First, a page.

Settings vs. Script Application Settings
One of the possible ways of maintaining an application
settings is a
Configuration File. This is how MSDN describes the configuration
gives developers control and flexibility over the way applications run.
Developers can put settings in configuration files, eliminating the
need to recompile an application every time a setting
changes. Application configuration files contain settings
to an application.
files are XML files that can be changed as needed.
Typically the application configuration file is in the same directory
as the application. The name of the configuration file is the name of
the application with a .config extension ( ).
For example, an application called myApp.exe
can be associated with a configuration file called myApp.exe.config
example, a script called myScript.cs
has to be associated with a configuration file called myScript.cs.config
.NET Framework provides classes for working with configuration files.
One of them is
which makes reading the app.config
There are plenty of articles/code samples dedicated to solving the
custom config file problem. Approaches are different
usually they are based on the custom config file reader. The
approach is used for CS-Script. However one of the simplest and most
reliable approaches is to access configuration file
temporary domain (TempDomain
In this case you can use all existing .NET classes for working with
configuration files. The approach is based on the fact that
can specify what config file temporary domain should use. The
advantages of such approach are obvious:
- Simplicity: the only extra code you need to do is the
creation of a new AppDomain.
- Consistency: actual configuration accessing routine is the
same as for standard app.config.
- Reliability: app.config readers/writers
are part of the .NET Framework, well tested and maintained by MS.
The example of such approach is the following script: Tutorial/AppSettings/CustomAppSettings.cs
However there is always a catch. Crossing the domain boundaries
introduces some performance penalties (which are in real life often
The described above algorithm is used
for implementation of the support for app.config
file associated with the script application?
Starting from version 1.7.0
CS-Script supports true application
configuration files. Practically
it means that if you need to execute the script (client.cs) written
to access a configuration file, you need to create
and use command-line switch /sconfig
switch will force the script engine to execute the script application
in a separate AppDomain with client.cs.config or
a config file.
Note that /sconfig is a
default option for the script execution. Also be aware that the script engine will treat
client.exe.config (if found) as a script config file in absence of client.cs.config.
you can specify custom name for the config file by using extended
syntax for /sconfig command-line argument: /sconfig:MyApp.config.
See <cs-script>\Samples\ConfigFiles samples
The way of accessing the app.config
file values from script, when /sconfig
is used, is not different from accessing these values from the stand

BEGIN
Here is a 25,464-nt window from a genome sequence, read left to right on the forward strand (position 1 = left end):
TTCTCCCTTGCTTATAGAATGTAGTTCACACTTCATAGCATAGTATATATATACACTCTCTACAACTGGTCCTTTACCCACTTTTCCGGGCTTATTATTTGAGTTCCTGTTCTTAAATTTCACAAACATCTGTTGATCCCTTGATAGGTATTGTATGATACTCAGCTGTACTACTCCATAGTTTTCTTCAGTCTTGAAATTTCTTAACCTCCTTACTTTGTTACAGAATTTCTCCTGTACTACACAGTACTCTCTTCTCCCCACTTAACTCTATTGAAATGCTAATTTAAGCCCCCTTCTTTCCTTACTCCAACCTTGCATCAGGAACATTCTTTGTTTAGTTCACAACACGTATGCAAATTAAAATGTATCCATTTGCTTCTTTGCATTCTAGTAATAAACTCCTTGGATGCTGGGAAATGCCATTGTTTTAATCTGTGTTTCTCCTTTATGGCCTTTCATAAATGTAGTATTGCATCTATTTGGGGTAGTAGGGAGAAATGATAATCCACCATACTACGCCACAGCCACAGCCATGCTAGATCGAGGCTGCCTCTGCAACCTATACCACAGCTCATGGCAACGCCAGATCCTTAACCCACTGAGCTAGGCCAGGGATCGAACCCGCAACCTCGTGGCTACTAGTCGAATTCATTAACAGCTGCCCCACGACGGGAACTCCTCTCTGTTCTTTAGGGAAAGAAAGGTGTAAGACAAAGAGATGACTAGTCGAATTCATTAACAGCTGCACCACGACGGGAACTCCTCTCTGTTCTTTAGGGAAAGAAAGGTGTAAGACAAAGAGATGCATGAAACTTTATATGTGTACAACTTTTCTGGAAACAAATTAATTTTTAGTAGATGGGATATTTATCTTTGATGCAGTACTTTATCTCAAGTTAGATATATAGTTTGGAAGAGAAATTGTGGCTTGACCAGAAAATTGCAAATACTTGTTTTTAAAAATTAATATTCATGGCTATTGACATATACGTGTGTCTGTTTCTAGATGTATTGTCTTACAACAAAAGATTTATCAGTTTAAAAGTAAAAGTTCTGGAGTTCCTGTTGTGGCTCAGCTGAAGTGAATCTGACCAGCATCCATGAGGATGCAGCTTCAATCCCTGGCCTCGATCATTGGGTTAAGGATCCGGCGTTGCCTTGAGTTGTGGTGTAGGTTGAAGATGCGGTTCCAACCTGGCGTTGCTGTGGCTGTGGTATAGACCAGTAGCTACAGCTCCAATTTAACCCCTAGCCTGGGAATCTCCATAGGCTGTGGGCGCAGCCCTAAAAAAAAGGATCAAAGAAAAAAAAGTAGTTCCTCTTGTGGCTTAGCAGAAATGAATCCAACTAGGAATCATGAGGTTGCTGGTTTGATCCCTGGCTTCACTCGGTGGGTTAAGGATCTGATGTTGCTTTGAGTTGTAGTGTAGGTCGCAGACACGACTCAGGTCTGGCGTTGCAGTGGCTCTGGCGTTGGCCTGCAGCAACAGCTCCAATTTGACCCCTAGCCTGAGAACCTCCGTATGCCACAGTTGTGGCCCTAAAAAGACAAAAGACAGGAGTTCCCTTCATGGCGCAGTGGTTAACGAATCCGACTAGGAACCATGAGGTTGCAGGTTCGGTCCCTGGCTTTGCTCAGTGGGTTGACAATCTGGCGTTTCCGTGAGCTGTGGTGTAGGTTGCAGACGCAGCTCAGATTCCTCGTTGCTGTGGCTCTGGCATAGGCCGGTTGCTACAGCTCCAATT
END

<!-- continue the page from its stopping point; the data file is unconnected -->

static public void Main(string args)
<?xml version="1.0" encoding="utf-8" ?>
<add key="greeting" value="Hello!" />
support is especially important with respect to
the WPF and WCF applications, which
relay heavily on the app.config
files. For such script applications /sconfig
Another interesting aspect of AppConfig
support is the concept of assembly
aliases for configuration file ConfigSections. Assembly
aliases mechanism is
required for resolving problems caused by unpredictable nature
of the assembly
name of the compiled script. The following example will illustrate how
to use assembly aliases in practice.
Imagine that you have
which uses MyApp.exe.config
configuration file. The following XML is a fragment of the
configSection of the MyApp.exe.config.
|<?xml version="1.0" encoding="utf-8" ?>
<section name="MyData" type="MyDataSection, MyApp"
As you can see from the code above section MyData
to the MyDataSection
type implemented in the MyApp
But what if you want to achieve the same in a script application. Let's
assume that MyDataSection
type is implemented in the script MyApp.cs
However it is not possible to specify the assembly name in the
app.config file as we do not have our assembly yet, we have
script. Well the problem can be handled quite easy. XML configuration
should contain assembly alias GetExecutingAssembly()
|<?xml version="1.0" encoding="utf-8" ?>
<section name="MyData" type="MyDataSection, GetExecutingAssembly()"
is interpreted at runtime as an
executing assembly (loaded script).
Thus the only difference between executable and the script application
is the assembly name field in the config file.
is mapped to the process executable assembly.
The actual working with the config file sections from the script is not
different comparing to the same scenario implemented in the stand alone
application. The only diffrence is usage of GetExecutingAssembly()
instead of the assembly name.
The full scale example for working with AppConfig
is the following script: Tutorial/AppSettings/AppConfigSection.cs